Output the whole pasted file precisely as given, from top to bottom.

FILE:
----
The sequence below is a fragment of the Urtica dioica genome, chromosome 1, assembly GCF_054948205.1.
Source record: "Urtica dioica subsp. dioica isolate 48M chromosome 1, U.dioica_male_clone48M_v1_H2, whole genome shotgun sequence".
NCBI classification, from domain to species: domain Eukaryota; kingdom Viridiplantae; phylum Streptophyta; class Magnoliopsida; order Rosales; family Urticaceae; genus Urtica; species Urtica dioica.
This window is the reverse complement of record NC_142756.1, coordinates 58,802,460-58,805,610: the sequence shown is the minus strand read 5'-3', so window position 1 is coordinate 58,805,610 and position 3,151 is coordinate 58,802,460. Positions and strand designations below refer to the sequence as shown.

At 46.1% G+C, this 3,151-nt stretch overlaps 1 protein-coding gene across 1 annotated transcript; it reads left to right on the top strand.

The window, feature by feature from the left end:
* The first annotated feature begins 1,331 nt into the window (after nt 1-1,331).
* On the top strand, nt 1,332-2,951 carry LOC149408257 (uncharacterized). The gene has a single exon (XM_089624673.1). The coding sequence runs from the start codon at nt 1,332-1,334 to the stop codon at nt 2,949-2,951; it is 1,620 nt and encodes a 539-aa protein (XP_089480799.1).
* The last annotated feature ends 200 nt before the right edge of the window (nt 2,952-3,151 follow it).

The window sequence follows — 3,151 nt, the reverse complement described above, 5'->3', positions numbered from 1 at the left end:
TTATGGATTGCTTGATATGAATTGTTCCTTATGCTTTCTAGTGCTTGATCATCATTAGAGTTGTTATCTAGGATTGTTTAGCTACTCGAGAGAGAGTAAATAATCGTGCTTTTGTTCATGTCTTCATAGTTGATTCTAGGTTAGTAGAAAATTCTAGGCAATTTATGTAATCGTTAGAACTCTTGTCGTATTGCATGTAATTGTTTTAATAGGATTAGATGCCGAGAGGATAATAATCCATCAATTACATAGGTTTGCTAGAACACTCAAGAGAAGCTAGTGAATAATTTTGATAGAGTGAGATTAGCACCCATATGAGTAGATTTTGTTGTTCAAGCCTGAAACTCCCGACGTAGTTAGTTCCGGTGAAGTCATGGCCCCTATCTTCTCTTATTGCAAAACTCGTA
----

The sequence below is a fragment of the Urtica dioica genome, chromosome 1, assembly GCF_054948205.1.
Source record: "Urtica dioica subsp. dioica isolate 48M chromosome 1, U.dioica_male_clone48M_v1_H2, whole genome shotgun sequence".
NCBI classification, from domain to species: domain Eukaryota; kingdom Viridiplantae; phylum Streptophyta; class Magnoliopsida; order Rosales; family Urticaceae; genus Urtica; species Urtica dioica.
This window is the reverse complement of record NC_142756.1, coordinates 58,802,460-58,805,610: the sequence shown is the minus strand read 5'-3', so window position 1 is coordinate 58,805,610 and position 3,151 is coordinate 58,802,460. Positions and strand designations below refer to the sequence as shown.

At 46.1% G+C, this 3,151-nt stretch overlaps 1 protein-coding gene across 1 annotated transcript; it reads left to right on the top strand.

The window, feature by feature from the left end:
* The first annotated feature begins 1,331 nt into the window (after nt 1-1,331).
* On the top strand, nt 1,332-2,951 carry LOC149408257 (uncharacterized). The gene has a single exon (XM_089624673.1). The coding sequence runs from the start codon at nt 1,332-1,334 to the stop codon at nt 2,949-2,951; it is 1,620 nt and encodes a 539-aa protein (XP_089480799.1).
* The last annotated feature ends 200 nt before the right edge of the window (nt 2,952-3,151 follow it).

The window sequence follows — 3,151 nt, the reverse complement described above, 5'->3', positions numbered from 1 at the left end:
TTATGGATTGCTTGATATGAATTGTTCCTTATGCTTTCTAGTGCTTGATCATCATTAGAGTTGTTATCTAGGATTGTTTAGCTACTCGAGAGAGAGTAAATAATCGTGCTTTTGTTCATGTCTTCATAGTTGATTCTAGGTTAGTAGAAAATTCTAGGCAATTTATGTAATCGTTAGAACTCTTGTCGTATTGCATGTAATTGTTTTAATAGGATTAGATGCCGAGAGGATAATAATCCATCAATTACATAGGTTTGCTAGAACACTCAAGAGAAGCTAGTGAATAATTTTGATAGAGTGAGATTAGCACCCATATGAGTAGATTTTGTTGTTCAAGCCTGAAACTCCCGACGTAGTTAGTTCCGGTGAAGTCATGGCCCCTATCTTCTCTTATTGCAAAACTCGTA